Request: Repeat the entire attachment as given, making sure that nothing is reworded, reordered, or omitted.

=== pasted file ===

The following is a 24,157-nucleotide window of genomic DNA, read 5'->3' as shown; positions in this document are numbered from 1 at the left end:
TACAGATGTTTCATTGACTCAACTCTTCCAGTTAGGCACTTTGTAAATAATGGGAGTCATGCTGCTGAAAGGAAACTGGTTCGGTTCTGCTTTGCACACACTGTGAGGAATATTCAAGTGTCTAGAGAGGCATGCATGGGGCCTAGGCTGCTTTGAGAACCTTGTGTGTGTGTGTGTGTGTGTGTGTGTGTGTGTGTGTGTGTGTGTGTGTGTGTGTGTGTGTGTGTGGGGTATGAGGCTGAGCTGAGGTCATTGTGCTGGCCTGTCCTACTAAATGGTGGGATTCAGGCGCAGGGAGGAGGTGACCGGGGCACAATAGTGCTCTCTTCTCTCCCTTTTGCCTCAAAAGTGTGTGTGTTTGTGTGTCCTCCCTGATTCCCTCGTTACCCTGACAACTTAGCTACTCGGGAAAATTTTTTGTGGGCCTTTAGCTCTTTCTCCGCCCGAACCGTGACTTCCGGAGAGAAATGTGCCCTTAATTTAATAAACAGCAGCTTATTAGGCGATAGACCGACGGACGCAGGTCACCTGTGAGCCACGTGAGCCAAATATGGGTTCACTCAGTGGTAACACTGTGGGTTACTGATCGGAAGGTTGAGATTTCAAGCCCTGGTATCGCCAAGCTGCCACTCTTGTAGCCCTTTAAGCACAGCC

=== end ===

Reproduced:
The following is a 24,157-nucleotide window of genomic DNA, read 5'->3' as shown; positions in this document are numbered from 1 at the left end:
TACAGATGTTTCATTGACTCAACTCTTCCAGTTAGGCACTTTGTAAATAATGGGAGTCATGCTGCTGAAAGGAAACTGGTTCGGTTCTGCTTTGCACACACTGTGAGGAATATTCAAGTGTCTAGAGAGGCATGCATGGGGCCTAGGCTGCTTTGAGAACCTTGTGTGTGTGTGTGTGTGTGTGTGTGTGTGTGTGTGTGTGTGTGTGTGTGTGTGTGTGTGTGTGTGGGGTATGAGGCTGAGCTGAGGTCATTGTGCTGGCCTGTCCTACTAAATGGTGGGATTCAGGCGCAGGGAGGAGGTGACCGGGGCACAATAGTGCTCTCTTCTCTCCCTTTTGCCTCAAAAGTGTGTGTGTTTGTGTGTCCTCCCTGATTCCCTCGTTACCCTGACAACTTAGCTACTCGGGAAAATTTTTTGTGGGCCTTTAGCTCTTTCTCCGCCCGAACCGTGACTTCCGGAGAGAAATGTGCCCTTAATTTAATAAACAGCAGCTTATTAGGCGATAGACCGACGGACGCAGGTCACCTGTGAGCCACGTGAGCCAAATATGGGTTCACTCAGTGGTAACACTGTGGGTTACTGATCGGAAGGTTGAGATTTCAAGCCCTGGTATCGCCAAGCTGCCACTCTTGTAGCCCTTTAAGCACAGCC